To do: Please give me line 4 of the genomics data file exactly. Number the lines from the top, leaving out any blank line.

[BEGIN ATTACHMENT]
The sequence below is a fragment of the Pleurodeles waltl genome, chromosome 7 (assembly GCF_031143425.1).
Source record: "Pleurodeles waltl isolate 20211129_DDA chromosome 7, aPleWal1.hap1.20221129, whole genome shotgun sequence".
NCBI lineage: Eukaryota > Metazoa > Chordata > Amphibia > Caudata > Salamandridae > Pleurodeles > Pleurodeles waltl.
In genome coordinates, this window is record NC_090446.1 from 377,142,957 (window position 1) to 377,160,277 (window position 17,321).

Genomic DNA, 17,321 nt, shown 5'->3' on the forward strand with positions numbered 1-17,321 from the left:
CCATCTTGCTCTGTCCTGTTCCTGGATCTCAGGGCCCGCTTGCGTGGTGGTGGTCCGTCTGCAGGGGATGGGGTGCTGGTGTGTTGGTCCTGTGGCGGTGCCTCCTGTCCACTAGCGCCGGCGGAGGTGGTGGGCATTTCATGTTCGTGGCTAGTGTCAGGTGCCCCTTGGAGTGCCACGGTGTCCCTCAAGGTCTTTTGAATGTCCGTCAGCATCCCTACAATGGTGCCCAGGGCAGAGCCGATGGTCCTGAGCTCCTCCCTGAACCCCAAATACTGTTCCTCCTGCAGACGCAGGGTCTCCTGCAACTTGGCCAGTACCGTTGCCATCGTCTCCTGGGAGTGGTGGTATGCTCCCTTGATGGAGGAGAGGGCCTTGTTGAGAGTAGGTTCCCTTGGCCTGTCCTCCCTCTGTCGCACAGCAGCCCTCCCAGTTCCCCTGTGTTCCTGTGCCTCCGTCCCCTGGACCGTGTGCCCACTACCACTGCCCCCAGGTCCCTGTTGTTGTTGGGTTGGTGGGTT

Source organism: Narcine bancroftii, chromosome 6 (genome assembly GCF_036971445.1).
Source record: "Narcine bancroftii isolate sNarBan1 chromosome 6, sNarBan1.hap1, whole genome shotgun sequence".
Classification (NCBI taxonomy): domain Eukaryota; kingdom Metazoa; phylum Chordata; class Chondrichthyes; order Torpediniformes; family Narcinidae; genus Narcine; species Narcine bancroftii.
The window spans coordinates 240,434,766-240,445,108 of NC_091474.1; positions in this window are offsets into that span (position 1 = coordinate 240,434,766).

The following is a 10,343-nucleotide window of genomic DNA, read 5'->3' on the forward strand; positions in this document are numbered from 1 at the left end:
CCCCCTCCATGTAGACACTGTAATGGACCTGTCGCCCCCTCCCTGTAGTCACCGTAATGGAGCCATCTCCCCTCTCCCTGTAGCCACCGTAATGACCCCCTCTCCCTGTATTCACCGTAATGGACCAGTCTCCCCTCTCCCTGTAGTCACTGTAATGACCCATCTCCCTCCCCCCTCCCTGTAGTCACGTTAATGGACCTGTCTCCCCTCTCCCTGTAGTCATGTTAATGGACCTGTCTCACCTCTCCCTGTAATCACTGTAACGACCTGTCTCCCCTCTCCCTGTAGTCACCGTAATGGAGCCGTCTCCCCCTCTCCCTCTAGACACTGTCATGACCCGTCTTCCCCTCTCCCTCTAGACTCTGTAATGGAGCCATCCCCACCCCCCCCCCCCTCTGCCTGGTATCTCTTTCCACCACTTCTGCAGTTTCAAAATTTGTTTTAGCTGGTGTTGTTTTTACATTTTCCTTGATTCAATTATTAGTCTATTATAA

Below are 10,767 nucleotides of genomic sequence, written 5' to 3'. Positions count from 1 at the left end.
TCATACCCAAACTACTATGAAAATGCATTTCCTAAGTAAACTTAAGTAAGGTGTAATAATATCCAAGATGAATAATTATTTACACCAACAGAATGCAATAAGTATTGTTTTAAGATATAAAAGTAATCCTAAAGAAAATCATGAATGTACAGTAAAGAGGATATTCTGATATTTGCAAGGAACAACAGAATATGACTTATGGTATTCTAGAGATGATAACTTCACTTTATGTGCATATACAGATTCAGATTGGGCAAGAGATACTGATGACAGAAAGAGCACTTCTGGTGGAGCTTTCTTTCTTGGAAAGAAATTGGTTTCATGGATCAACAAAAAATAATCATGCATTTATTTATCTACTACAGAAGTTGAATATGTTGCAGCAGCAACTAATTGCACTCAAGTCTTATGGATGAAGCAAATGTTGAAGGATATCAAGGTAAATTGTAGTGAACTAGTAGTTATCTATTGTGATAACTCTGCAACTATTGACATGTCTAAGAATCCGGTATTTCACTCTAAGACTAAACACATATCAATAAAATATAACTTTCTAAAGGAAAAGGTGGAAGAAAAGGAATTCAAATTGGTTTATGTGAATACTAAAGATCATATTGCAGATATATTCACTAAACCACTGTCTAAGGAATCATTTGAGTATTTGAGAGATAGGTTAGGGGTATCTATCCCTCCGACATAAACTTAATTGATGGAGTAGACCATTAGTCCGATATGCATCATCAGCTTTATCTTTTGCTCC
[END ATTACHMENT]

In genome coordinates, this window is record NC_090446.1 from 377,142,957 (window position 1) to 377,160,277 (window position 17,321).